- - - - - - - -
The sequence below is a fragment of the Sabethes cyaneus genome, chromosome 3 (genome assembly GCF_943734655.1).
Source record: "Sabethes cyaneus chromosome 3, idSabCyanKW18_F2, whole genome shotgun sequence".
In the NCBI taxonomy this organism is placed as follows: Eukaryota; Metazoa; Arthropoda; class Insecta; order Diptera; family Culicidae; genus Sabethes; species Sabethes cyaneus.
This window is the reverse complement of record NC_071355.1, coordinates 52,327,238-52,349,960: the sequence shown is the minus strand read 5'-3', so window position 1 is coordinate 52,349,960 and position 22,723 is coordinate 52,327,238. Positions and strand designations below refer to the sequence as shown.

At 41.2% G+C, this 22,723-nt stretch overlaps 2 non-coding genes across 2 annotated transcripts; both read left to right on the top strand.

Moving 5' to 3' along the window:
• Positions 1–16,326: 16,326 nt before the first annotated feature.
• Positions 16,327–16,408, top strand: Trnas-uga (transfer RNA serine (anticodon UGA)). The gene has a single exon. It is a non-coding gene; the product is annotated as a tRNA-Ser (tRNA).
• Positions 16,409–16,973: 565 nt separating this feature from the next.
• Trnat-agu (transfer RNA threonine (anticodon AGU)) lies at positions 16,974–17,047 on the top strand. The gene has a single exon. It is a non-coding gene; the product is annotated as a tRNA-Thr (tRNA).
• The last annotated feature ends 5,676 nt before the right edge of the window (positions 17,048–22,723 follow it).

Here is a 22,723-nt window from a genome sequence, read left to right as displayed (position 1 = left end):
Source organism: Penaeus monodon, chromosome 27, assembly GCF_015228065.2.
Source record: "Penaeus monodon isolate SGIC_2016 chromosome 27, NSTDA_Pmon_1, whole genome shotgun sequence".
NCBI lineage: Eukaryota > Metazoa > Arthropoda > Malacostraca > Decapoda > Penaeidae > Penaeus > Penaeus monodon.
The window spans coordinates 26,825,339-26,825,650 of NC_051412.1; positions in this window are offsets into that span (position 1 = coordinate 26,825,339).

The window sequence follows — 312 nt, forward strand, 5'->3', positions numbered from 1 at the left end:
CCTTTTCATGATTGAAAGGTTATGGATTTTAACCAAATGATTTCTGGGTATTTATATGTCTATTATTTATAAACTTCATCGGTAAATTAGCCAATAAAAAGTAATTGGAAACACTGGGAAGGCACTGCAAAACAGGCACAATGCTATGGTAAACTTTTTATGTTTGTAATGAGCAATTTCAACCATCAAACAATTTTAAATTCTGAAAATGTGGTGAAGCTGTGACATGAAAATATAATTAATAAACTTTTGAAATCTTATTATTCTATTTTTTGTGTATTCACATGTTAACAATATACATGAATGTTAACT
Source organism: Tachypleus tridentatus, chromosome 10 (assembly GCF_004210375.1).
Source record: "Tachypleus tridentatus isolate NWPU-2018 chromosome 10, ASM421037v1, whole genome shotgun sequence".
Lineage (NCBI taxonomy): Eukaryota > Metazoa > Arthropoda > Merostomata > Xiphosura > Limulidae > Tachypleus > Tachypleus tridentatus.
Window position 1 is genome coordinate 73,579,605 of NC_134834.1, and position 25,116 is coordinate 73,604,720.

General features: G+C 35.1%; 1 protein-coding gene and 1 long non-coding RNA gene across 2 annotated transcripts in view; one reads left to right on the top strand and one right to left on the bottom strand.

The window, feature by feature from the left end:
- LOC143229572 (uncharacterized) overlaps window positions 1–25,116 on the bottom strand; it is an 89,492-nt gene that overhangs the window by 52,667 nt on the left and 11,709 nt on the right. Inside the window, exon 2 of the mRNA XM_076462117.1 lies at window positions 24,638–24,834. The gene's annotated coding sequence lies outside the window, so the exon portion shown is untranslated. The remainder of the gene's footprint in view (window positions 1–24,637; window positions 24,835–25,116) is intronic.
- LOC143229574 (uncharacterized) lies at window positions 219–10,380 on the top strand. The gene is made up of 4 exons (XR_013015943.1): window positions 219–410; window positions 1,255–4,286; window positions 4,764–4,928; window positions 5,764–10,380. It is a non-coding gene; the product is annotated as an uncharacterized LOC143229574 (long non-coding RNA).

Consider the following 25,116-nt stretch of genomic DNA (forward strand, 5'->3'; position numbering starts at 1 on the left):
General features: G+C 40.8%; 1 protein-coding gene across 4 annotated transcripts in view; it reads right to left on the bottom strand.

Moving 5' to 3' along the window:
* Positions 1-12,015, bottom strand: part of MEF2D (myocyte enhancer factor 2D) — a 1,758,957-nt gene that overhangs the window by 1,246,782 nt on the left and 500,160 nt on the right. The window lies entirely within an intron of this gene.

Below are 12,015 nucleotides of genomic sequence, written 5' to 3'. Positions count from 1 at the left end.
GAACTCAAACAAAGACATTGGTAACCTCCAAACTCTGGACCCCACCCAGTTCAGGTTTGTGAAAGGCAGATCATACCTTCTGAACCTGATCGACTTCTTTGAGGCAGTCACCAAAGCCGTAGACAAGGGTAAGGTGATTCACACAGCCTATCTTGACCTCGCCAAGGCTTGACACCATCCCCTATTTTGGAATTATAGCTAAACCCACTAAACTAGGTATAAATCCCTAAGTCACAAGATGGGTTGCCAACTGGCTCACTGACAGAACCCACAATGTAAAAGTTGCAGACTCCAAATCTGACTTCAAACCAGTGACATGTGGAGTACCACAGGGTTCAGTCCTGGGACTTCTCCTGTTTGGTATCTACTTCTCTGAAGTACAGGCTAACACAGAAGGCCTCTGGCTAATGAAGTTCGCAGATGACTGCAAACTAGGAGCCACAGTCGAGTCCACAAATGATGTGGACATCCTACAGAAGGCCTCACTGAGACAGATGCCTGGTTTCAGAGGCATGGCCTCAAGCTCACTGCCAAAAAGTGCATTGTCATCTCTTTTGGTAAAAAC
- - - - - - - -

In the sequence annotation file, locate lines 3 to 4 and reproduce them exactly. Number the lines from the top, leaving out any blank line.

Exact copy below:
In the NCBI taxonomy this organism is placed as follows: Eukaryota; Metazoa; Arthropoda; class Insecta; order Diptera; family Culicidae; genus Sabethes; species Sabethes cyaneus.
This window is the reverse complement of record NC_071355.1, coordinates 52,327,238-52,349,960: the sequence shown is the minus strand read 5'-3', so window position 1 is coordinate 52,349,960 and position 22,723 is coordinate 52,327,238. Positions and strand designations below refer to the sequence as shown.